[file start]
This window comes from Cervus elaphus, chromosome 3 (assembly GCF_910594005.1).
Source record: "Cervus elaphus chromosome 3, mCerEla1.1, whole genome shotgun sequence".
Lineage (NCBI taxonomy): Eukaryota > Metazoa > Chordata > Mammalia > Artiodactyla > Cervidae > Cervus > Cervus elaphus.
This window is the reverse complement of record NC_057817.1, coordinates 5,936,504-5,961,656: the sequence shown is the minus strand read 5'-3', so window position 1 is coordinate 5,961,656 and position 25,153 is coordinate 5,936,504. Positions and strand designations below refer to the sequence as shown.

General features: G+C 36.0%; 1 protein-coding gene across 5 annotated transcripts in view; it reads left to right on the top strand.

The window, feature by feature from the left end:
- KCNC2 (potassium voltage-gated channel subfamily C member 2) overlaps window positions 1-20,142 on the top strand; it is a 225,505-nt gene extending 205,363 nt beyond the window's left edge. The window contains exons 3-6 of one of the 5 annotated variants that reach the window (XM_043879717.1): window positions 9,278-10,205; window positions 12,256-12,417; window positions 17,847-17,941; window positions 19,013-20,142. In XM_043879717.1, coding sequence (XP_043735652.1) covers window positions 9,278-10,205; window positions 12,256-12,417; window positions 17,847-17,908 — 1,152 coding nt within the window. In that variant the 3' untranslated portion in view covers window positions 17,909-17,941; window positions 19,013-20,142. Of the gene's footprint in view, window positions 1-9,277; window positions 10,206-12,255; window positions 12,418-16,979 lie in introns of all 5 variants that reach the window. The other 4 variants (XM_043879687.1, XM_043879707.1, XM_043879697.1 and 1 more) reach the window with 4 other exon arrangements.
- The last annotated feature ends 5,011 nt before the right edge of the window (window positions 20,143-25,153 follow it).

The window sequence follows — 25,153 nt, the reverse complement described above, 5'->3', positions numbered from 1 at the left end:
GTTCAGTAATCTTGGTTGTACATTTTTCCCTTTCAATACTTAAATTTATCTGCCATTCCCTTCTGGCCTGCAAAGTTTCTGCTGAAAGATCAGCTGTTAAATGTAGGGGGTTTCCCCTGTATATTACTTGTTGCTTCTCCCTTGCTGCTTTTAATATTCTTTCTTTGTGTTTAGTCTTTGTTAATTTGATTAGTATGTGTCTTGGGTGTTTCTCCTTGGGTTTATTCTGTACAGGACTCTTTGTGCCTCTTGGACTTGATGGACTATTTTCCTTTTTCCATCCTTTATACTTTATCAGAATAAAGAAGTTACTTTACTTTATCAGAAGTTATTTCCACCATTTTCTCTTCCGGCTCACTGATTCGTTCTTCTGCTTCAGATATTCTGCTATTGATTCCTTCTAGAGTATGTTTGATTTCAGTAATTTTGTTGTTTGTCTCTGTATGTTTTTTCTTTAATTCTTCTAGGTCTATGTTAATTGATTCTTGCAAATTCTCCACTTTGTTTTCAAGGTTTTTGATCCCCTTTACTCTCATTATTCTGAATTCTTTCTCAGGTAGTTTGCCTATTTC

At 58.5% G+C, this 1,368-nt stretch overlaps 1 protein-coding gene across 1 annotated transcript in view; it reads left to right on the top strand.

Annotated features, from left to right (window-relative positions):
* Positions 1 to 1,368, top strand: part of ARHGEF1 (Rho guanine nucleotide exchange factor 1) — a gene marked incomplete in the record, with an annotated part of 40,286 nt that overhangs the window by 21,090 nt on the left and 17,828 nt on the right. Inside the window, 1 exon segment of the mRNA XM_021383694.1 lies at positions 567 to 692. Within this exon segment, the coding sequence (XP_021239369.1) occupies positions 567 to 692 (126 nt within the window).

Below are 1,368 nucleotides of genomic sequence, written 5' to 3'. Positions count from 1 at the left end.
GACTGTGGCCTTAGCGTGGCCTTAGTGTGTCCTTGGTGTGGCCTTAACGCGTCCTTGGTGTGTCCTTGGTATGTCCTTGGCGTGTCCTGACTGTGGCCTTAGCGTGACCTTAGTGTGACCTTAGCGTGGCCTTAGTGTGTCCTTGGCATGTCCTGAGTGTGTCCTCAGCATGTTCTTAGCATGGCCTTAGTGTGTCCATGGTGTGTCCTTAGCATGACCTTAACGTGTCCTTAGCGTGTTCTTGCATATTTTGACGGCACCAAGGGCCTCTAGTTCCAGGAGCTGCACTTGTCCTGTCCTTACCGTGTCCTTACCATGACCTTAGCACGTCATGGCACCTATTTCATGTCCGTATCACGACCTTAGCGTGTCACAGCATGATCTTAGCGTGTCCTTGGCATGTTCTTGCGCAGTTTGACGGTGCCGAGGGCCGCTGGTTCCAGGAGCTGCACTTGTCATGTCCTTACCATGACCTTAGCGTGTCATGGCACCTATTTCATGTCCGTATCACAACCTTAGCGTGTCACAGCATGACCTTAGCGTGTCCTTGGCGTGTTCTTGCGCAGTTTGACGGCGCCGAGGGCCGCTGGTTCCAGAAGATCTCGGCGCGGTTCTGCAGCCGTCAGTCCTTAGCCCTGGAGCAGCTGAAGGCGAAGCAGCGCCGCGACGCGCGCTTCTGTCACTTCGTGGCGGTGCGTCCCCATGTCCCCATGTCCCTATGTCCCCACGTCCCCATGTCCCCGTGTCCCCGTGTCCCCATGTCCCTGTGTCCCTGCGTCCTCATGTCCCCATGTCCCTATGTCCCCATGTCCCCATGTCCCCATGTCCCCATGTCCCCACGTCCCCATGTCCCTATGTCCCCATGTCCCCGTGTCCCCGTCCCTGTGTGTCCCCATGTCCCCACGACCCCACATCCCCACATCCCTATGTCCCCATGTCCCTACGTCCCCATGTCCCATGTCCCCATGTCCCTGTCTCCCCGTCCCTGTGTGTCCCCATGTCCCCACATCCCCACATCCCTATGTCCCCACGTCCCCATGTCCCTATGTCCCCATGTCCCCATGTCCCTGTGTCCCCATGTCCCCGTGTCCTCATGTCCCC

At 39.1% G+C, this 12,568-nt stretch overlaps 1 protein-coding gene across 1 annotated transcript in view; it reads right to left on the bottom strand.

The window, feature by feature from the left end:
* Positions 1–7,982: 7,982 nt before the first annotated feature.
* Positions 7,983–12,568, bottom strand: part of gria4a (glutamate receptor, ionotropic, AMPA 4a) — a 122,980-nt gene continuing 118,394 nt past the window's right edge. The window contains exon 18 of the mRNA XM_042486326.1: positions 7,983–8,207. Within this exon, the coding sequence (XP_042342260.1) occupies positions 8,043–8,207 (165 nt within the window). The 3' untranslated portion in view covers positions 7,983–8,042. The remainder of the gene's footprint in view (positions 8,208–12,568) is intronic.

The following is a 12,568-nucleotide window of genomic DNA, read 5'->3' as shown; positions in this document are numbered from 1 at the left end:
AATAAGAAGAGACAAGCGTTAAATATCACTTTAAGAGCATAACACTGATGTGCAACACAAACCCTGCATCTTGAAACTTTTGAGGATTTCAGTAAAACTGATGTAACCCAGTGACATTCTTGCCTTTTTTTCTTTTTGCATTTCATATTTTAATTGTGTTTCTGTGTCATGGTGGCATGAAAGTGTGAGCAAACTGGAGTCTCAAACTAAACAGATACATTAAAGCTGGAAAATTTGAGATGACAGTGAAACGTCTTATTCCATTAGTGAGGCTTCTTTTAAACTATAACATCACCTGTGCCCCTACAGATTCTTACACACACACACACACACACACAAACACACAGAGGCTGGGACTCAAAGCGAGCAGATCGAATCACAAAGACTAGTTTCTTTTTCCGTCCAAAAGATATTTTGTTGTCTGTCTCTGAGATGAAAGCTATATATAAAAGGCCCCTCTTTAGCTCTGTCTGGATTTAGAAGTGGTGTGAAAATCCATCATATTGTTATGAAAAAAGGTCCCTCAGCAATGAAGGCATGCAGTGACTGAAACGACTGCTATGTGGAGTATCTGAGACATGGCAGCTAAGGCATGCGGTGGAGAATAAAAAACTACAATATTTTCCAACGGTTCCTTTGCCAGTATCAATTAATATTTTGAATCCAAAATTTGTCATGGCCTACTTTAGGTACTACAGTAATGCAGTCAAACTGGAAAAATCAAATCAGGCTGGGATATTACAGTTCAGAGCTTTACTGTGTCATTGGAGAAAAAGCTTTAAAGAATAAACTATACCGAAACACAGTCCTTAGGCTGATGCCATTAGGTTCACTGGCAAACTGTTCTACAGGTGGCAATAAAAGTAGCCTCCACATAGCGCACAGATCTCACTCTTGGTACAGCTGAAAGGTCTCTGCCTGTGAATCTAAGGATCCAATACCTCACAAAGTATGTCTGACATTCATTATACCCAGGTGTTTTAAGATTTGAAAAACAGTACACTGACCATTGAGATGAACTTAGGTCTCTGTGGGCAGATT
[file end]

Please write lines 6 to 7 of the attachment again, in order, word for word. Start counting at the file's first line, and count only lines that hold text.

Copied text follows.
The window, feature by feature from the left end:
- KCNC2 (potassium voltage-gated channel subfamily C member 2) overlaps window positions 1-20,142 on the top strand; it is a 225,505-nt gene extending 205,363 nt beyond the window's left edge. The window contains exons 3-6 of one of the 5 annotated variants that reach the window (XM_043879717.1): window positions 9,278-10,205; window positions 12,256-12,417; window positions 17,847-17,941; window positions 19,013-20,142. In XM_043879717.1, coding sequence (XP_043735652.1) covers window positions 9,278-10,205; window positions 12,256-12,417; window positions 17,847-17,908 — 1,152 coding nt within the window. In that variant the 3' untranslated portion in view covers window positions 17,909-17,941; window positions 19,013-20,142. Of the gene's footprint in view, window positions 1-9,277; window positions 10,206-12,255; window positions 12,418-16,979 lie in introns of all 5 variants that reach the window. The other 4 variants (XM_043879687.1, XM_043879707.1, XM_043879697.1 and 1 more) reach the window with 4 other exon arrangements.